9/10

(A copy of this game was provided by the publisher for review.)

Video Game Review: SteamWorld Dig [PS Vita/PS4]

SteamWorld Dig [PS Vita/PS4]

SteamWorld Dig
System: PS Vita [reviewed], PS4, 3DS, PC, Mac, Linux
Genre: Platformer, Adventure
Developer: Image & Form
Publisher: Image & Form
Price: $9.99 [cross buy for PS Vita/PS4]
Release Date: March 18, 2014 [PS Vita/PS4 release]

SteamWorld Dig is a game that feels so familiar yet so unique at the same time. Dubbed a “hardcore platform mining adventure” by its developers, it plays out like a combination of Spelunky, Terraria and the Metroidvania genre. It also just happens to be a perfect fit for the Playstation Vita.

The game places you in the role of Rusty, a steambot who visits the long-abandoned mining town of Tumbleton (current population: 3) at the request of his uncle. Upon arrival, Rusty becomes determined to dig and dig some more in hopes of finding valuable ore that can breathe some life into this barren town.

SteamWorld Dig [PS Vita/PS4]

Originally armed with just a regular pickaxe, Rusty is eventually able to upgrade his arsenal by finding and selling gems and minerals to the few people in town. By continuing to explore deeper underground, hidden mines and powerups can also be found. These provide new abilities to make traversing the increasingly tricky subterranean areas a bit more manageable. Over time, Rusty can learn how to run faster and jump higher, both of which become quite crucial as the game goes on.

Of course, there is more to the underground than just minerals. There are all sorts of creatures roaming around, as well as some that can be found hibernating within individual blocks. If you manage to wake a creature without destroying it in the process, you can quickly find yourself in a world of hurt. That’s not even mentioning the automated lasers and barrels of dynamite that become more and more common the deeper you go.

If you happen to die, you will lose a large portion of money and whatever ore you happen to be carrying with you at the time. You can still go down and retrieve what you left behind, but you will have to do so with less health. There are certain items that can be purchased to help with the constant up-and-down platforming, including teleporters (which are appropriately expensive, given their worth).

SteamWorld Dig [PS Vita/PS4]

The overall exploration can grow to be downright addictive. As Rusty acquires new equipment, more areas can be traversed, and he can dispatch of enemies more quickly. The constant upgrading of drills and other gadgets brings to light the wonderful Metroidvania aspects of the gameplay. By getting new toys to play with, you can go back to other parts of the mine and get to places that were unreachable earlier. I found myself constantly saying “oh, I’m just going to dig until I get to the next marker”, only to end up playing much longer than I planned.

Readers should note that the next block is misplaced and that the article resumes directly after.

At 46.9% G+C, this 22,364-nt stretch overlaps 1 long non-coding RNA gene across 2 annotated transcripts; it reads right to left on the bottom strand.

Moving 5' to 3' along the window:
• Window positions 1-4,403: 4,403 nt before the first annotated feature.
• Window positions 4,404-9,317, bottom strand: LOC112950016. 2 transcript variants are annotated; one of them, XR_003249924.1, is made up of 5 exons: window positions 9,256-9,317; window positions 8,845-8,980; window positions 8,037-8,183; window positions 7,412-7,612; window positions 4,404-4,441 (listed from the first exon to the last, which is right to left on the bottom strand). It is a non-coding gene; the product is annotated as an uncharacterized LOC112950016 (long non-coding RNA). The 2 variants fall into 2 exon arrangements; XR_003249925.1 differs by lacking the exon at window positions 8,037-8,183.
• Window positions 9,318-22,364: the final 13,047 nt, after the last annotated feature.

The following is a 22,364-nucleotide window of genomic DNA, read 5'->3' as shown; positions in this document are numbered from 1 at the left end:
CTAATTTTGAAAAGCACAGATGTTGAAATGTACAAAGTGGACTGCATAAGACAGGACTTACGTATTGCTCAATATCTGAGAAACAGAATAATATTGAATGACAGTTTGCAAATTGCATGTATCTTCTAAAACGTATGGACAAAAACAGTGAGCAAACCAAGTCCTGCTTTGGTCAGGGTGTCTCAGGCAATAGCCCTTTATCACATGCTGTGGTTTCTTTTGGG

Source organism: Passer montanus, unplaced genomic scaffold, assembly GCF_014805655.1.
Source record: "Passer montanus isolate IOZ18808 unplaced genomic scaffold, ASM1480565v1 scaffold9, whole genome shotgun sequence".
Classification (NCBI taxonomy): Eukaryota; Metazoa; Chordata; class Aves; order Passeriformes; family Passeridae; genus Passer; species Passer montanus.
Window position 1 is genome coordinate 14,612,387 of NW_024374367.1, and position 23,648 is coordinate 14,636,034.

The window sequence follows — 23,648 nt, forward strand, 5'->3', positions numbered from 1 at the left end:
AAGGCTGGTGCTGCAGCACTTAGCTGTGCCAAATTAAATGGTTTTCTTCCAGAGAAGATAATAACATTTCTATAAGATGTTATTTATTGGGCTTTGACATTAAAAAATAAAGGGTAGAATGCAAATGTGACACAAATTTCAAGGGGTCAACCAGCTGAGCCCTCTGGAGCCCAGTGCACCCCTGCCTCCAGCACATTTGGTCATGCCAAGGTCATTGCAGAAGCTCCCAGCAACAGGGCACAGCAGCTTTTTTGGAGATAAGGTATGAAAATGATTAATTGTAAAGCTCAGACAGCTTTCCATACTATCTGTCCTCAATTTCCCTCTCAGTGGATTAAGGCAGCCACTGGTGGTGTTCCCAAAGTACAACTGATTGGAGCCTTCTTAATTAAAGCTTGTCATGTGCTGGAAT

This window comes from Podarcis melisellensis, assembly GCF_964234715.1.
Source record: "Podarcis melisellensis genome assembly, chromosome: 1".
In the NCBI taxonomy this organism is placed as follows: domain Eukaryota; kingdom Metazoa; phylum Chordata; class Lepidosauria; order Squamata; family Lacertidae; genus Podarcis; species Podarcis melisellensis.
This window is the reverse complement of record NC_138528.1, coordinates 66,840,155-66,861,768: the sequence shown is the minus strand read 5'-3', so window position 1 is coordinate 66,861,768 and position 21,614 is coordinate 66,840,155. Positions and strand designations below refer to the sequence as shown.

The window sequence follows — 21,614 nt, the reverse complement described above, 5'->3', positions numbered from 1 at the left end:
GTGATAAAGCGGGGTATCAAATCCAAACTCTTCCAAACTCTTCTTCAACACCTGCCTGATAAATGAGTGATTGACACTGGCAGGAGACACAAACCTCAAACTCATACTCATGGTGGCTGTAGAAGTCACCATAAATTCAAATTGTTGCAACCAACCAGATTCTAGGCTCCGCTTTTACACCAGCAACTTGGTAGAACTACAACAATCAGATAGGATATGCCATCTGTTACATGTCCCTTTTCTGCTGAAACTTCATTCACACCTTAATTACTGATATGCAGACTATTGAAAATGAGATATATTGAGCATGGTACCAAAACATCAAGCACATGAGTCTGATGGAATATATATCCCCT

The game’s design really is terrific, as it leads you into new abilities and gadgets at a perfect pace. The first 10-15 minutes are a bit slow since Rusty can only use a pickaxe, but the game opens up quickly after that. On top of that, every playthrough contains a randomly generated underworld, meaning that every experience will be different.

SteamWorld Dig [PS Vita/PS4]

SteamWorld Dig is relatively short — I completed my first playthrough in just over four hours — but it still manages to have a good amount of replay value. I barely scratched the surface of things to do in my first campaign, and I immediately started a second one to see what I missed before. If you’re a trophy hunter, there are quite a few that will provide you with new goals to hit during each session. Best of all, there’s no filler at all — you pretty much just jump in and play right away.

The game nails nearly everything it sets out to do, but I couldn’t help wanting more. I know that this is a small downloadable title, but the gameplay is so enriching that I would love to find even more areas to explore. There is so much potential here for an even better, bigger game, and I really hope that this isn’t the last we have seen of this world. Still, as it stands, this is one of the biggest early surprises in gaming this year.

9/10

(A copy of this game was provided by the publisher for review.)

Video Game Review: OlliOlli [PS Vita]

OlliOlli [PS Vita]

OlliOlli
System: PS Vita
Genre: Skateboarding
Developer: Roll7
Publisher: Roll7
Price: $12.99 ($10.39 for Playstation Plus members)
Release Date: January 21, 2013

OlliOlli, a rare PS Vita exclusive, is a 2D skateboarding game that could potentially revitalize a genre that has laid dormant for years. Skating games reached the point of oversaturation years ago; who would have guessed that a small indie title like this could manage to be such a breath of fresh air?